National print advertising featuring spokesmodel Carolyn Murphy is set to break in April fashion, beauty and lifestyle magazines. As well, upward of three million samples — mostly BeautiSeals in national magazines — are expected to be distributed. While none of the executives would comment on projected sales or advertising spending, industry sources estimated that Perfectionist CP + could do $20 million at retail in the U.S. in its first year, and that about $7 million would be spent on advertising and promotion.
NEW YORK — Clinique is adding a new wrinkle to its Repairwear franchise this spring.
In March, Repairwear Deep Wrinkle Concentrate for Face & Eye will become part of the nearly two-year-old Repairwear line.
Designed to be used twice a day under moisturizer, the wrinkle concentrate joins Repairwear day and night creams, launched in December 2003 and December 2002, respectively.
Deep Wrinkle Concentrate’s key selling point is that it addresses wrinkles at their base, said Susan Akkad, vice president of global treatment marketing for Clinique. “We’re taking a bottoms-up strategy — this technology, as a whole, hoists the wrinkle up from the base of the skin to the surface,” she said.
Proprietary targeted technology accounts for the results, said Debbie D’Aquino, vice president of global product development, treatment, for Clinique.“Wrinkles start at the base of the skin,” she explained. “Repetitive facial motions stretch and compress collagen fibers, eventually breaking them down. Then those compressed cells cut back on collagen production, which worsens the problem.”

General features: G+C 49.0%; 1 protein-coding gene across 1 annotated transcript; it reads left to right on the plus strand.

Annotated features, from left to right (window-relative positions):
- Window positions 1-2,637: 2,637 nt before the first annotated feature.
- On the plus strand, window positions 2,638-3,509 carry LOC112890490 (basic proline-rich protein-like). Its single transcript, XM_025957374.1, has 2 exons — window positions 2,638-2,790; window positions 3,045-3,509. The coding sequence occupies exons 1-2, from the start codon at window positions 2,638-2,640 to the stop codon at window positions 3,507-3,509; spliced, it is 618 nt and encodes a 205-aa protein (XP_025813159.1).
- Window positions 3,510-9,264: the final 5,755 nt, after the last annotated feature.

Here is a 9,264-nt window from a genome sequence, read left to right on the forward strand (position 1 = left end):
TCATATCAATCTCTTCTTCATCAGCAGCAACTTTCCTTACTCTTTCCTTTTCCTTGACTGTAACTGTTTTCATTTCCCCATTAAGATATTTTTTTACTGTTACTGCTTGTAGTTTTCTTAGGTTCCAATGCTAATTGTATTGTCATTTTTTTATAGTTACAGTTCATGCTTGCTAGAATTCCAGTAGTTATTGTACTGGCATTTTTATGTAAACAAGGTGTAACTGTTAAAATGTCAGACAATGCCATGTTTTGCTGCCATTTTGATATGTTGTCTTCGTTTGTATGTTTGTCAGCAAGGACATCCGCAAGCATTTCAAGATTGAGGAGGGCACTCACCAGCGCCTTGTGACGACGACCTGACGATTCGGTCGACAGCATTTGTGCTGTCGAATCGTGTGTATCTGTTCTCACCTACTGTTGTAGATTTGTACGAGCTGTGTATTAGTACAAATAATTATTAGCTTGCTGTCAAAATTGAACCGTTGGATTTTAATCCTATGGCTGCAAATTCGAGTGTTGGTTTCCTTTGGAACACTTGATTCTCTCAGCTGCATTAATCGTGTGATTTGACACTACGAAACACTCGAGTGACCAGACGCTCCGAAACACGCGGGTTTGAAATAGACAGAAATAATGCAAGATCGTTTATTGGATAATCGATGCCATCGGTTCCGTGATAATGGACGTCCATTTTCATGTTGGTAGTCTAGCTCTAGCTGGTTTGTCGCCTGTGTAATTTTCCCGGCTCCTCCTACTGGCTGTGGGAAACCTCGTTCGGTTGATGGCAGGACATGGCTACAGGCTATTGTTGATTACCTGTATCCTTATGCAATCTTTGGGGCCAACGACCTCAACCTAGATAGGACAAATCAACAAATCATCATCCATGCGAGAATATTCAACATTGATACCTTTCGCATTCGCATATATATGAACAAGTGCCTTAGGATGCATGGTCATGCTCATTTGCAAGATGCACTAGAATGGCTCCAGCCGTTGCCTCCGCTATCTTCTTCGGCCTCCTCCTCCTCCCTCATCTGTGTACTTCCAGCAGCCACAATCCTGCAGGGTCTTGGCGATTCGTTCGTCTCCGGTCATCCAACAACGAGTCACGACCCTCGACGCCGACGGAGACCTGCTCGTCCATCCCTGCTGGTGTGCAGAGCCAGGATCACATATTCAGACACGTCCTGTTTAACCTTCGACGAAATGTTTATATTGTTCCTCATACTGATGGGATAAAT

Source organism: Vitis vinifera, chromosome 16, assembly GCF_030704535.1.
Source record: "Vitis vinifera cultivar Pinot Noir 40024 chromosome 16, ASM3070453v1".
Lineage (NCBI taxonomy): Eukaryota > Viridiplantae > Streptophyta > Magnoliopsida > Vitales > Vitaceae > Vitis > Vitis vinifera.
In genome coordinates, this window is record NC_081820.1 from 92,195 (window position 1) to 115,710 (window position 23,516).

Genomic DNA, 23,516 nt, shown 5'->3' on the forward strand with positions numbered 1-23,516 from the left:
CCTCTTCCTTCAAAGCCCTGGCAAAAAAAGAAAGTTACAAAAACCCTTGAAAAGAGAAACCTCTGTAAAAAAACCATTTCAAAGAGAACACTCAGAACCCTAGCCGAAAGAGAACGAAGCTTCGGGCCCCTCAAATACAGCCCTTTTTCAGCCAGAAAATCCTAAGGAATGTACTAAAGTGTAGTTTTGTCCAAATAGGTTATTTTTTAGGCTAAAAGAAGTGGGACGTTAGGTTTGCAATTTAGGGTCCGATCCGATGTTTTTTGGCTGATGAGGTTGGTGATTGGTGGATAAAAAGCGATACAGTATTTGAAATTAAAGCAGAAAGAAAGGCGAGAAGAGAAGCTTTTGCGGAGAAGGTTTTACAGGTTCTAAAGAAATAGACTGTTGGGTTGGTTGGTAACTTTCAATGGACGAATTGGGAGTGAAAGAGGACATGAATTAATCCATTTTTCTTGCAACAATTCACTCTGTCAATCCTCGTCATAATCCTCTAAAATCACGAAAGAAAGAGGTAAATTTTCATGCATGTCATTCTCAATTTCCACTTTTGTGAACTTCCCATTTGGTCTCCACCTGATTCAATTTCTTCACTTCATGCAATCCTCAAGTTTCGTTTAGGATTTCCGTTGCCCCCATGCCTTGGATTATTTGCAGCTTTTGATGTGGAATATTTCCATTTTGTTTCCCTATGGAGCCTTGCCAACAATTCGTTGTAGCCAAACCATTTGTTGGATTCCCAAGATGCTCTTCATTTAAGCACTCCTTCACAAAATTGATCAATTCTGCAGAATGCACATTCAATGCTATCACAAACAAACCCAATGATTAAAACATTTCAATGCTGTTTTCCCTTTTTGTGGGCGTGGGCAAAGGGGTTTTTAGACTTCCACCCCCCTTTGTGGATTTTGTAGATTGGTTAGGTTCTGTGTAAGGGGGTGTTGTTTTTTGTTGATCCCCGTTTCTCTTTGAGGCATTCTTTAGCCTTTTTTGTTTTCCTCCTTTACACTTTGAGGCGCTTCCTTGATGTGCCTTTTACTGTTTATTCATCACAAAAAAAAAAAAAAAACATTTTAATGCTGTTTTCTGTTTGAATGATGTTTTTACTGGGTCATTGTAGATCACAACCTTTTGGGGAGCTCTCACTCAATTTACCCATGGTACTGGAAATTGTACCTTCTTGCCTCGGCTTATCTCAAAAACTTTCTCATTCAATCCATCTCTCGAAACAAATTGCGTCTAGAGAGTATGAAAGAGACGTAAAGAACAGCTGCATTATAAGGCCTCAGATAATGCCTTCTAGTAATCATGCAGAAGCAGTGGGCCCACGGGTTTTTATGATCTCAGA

Clinique addresses these issues with a quintet of key ingredients, ranging from calming the skin to helping it regenerate, said D’Aquino. “First, the skin is calmed with algae extract, sucrose and siegesbeckia orientalis extract. Secondly, collagen is relocated with a proprietary peptide complex we’ve developed, amino C and caffeine. Next, skin is energized with yeast extract and artemia extracts, and moisturized with sodium hyaluronate, shea butter and glycerin. Finally, skin is brightened and filled in with a mix that includes silica complex, mica and optical brighteners.”
Amino C and caffeine are especially important, noted Akkad, because they trigger the production of fibronectin, a key foundation upon which collagen is built. “Fibronectin is like the drywall on which collagen is laid,” she explained. And the technology as a whole, she said, signals to the skin where these repairs need to take place, providing targeted results.
Repairwear Deep Wrinkle Concentrate will retail for $52 and will be available in Clinique’s full U.S. department and specialty store distribution, about 2,200 doors. It will also be available at clinique.com. It is expected to appeal most strongly to those over 30, although Akkad noted that savvy twentysomethings are becoming “more aggressive” about damage prevention, so it is likely to appeal to this age group, as well.